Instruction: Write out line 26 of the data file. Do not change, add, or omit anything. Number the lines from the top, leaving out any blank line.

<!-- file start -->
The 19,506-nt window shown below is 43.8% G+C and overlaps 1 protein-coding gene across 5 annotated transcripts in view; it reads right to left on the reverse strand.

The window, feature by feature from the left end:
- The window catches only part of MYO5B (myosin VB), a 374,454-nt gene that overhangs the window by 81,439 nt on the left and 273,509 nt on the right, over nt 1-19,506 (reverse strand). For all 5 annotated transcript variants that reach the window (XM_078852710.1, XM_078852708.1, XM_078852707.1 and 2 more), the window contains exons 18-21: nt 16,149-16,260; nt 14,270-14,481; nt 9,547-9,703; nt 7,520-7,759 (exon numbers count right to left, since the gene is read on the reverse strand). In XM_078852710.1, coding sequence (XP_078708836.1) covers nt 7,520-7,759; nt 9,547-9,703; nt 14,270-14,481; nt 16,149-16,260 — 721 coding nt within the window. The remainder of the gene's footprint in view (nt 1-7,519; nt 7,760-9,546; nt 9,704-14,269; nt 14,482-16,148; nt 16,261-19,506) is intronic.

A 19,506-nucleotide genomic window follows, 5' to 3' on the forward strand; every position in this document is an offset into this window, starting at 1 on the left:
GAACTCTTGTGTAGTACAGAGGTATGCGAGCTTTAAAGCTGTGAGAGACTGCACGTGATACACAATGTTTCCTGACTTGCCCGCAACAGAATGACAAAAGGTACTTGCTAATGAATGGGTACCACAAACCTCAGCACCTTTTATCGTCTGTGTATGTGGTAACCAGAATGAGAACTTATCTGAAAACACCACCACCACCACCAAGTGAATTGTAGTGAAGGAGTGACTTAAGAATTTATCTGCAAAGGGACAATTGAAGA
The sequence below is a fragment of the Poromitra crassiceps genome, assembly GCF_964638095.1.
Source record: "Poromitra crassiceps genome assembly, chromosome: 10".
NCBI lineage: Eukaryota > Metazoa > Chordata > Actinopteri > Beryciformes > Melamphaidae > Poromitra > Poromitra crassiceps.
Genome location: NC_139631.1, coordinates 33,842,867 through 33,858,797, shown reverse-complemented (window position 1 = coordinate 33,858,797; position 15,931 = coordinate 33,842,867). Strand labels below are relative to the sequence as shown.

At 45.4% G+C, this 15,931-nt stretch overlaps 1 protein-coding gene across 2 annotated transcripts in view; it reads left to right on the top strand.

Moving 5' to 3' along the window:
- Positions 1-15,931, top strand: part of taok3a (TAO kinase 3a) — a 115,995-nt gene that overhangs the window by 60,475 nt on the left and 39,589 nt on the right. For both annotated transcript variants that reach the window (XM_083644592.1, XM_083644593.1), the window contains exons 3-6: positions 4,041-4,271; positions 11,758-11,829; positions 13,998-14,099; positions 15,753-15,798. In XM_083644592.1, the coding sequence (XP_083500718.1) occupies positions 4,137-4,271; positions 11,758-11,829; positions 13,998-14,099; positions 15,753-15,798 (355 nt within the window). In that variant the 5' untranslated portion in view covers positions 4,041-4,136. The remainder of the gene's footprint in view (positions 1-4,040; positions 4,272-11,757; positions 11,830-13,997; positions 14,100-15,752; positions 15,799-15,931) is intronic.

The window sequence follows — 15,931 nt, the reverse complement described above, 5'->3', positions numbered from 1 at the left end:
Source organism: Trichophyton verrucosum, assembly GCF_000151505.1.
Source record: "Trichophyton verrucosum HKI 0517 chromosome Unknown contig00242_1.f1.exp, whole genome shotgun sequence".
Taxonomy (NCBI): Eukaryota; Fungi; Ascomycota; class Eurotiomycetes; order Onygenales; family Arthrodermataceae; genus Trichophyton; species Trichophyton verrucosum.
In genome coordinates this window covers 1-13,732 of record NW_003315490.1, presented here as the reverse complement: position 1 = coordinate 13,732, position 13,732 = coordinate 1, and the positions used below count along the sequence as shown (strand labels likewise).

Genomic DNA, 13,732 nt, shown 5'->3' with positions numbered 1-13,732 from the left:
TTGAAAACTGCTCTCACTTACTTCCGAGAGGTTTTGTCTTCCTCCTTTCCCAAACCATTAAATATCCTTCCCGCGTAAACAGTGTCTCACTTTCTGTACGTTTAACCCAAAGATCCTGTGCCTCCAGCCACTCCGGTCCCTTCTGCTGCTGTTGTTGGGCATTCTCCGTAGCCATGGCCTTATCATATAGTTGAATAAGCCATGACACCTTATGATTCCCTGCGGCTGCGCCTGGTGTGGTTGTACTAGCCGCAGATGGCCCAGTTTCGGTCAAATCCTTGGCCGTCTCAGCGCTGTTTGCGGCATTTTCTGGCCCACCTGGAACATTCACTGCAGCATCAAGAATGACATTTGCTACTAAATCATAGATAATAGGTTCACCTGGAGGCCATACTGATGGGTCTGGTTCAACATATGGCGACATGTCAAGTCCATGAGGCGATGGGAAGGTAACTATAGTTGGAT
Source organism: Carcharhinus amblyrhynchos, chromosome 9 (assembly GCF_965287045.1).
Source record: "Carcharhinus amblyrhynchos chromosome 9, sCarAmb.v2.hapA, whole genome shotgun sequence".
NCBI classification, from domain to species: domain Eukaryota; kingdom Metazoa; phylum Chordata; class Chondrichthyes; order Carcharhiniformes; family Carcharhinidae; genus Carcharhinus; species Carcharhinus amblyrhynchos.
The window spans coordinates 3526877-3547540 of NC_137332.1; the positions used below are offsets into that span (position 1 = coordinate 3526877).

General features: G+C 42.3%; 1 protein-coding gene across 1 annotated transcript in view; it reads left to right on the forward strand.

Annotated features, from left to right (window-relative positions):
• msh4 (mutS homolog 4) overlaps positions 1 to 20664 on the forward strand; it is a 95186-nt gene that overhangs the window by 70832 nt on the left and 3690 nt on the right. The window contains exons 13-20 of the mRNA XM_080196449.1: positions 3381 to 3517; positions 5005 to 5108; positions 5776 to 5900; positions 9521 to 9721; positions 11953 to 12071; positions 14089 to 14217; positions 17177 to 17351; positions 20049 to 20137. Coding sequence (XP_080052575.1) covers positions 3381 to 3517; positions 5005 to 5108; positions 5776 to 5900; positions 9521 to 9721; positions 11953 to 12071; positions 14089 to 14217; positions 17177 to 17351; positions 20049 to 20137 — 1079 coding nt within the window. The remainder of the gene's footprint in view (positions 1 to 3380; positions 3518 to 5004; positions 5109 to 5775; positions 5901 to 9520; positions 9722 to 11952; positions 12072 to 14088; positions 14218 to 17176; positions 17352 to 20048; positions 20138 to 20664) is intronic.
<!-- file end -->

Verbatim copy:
• msh4 (mutS homolog 4) overlaps positions 1 to 20664 on the forward strand; it is a 95186-nt gene that overhangs the window by 70832 nt on the left and 3690 nt on the right. The window contains exons 13-20 of the mRNA XM_080196449.1: positions 3381 to 3517; positions 5005 to 5108; positions 5776 to 5900; positions 9521 to 9721; positions 11953 to 12071; positions 14089 to 14217; positions 17177 to 17351; positions 20049 to 20137. Coding sequence (XP_080052575.1) covers positions 3381 to 3517; positions 5005 to 5108; positions 5776 to 5900; positions 9521 to 9721; positions 11953 to 12071; positions 14089 to 14217; positions 17177 to 17351; positions 20049 to 20137 — 1079 coding nt within the window. The remainder of the gene's footprint in view (positions 1 to 3380; positions 3518 to 5004; positions 5109 to 5775; positions 5901 to 9520; positions 9722 to 11952; positions 12072 to 14088; positions 14218 to 17176; positions 17352 to 20048; positions 20138 to 20664) is intronic.